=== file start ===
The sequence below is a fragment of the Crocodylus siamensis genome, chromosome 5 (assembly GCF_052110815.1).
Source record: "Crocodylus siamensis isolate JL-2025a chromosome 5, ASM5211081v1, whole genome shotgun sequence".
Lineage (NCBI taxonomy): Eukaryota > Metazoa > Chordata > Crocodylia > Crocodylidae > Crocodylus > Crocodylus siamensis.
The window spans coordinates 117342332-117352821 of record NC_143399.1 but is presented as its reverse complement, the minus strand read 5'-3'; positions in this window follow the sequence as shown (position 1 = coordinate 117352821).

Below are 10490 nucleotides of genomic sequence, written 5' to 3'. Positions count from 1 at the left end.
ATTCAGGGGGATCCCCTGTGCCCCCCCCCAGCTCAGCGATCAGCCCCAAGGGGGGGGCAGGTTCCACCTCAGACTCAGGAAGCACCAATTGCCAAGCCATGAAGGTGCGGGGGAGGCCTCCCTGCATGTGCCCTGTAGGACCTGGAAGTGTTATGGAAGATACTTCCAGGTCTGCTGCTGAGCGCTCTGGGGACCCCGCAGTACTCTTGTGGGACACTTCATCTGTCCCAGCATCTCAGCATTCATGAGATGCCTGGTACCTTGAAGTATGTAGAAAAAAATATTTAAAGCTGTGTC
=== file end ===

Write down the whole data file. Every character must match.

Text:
The sequence below is a fragment of the Crocodylus siamensis genome, chromosome 5 (assembly GCF_052110815.1).
Source record: "Crocodylus siamensis isolate JL-2025a chromosome 5, ASM5211081v1, whole genome shotgun sequence".
Lineage (NCBI taxonomy): Eukaryota > Metazoa > Chordata > Crocodylia > Crocodylidae > Crocodylus > Crocodylus siamensis.
The window spans coordinates 117342332-117352821 of record NC_143399.1 but is presented as its reverse complement, the minus strand read 5'-3'; positions in this window follow the sequence as shown (position 1 = coordinate 117352821).

Below are 10490 nucleotides of genomic sequence, written 5' to 3'. Positions count from 1 at the left end.
ATTCAGGGGGATCCCCTGTGCCCCCCCCCAGCTCAGCGATCAGCCCCAAGGGGGGGGCAGGTTCCACCTCAGACTCAGGAAGCACCAATTGCCAAGCCATGAAGGTGCGGGGGAGGCCTCCCTGCATGTGCCCTGTAGGACCTGGAAGTGTTATGGAAGATACTTCCAGGTCTGCTGCTGAGCGCTCTGGGGACCCCGCAGTACTCTTGTGGGACACTTCATCTGTCCCAGCATCTCAGCATTCATGAGATGCCTGGTACCTTGAAGTATGTAGAAAAAAATATTTAAAGCTGTGTC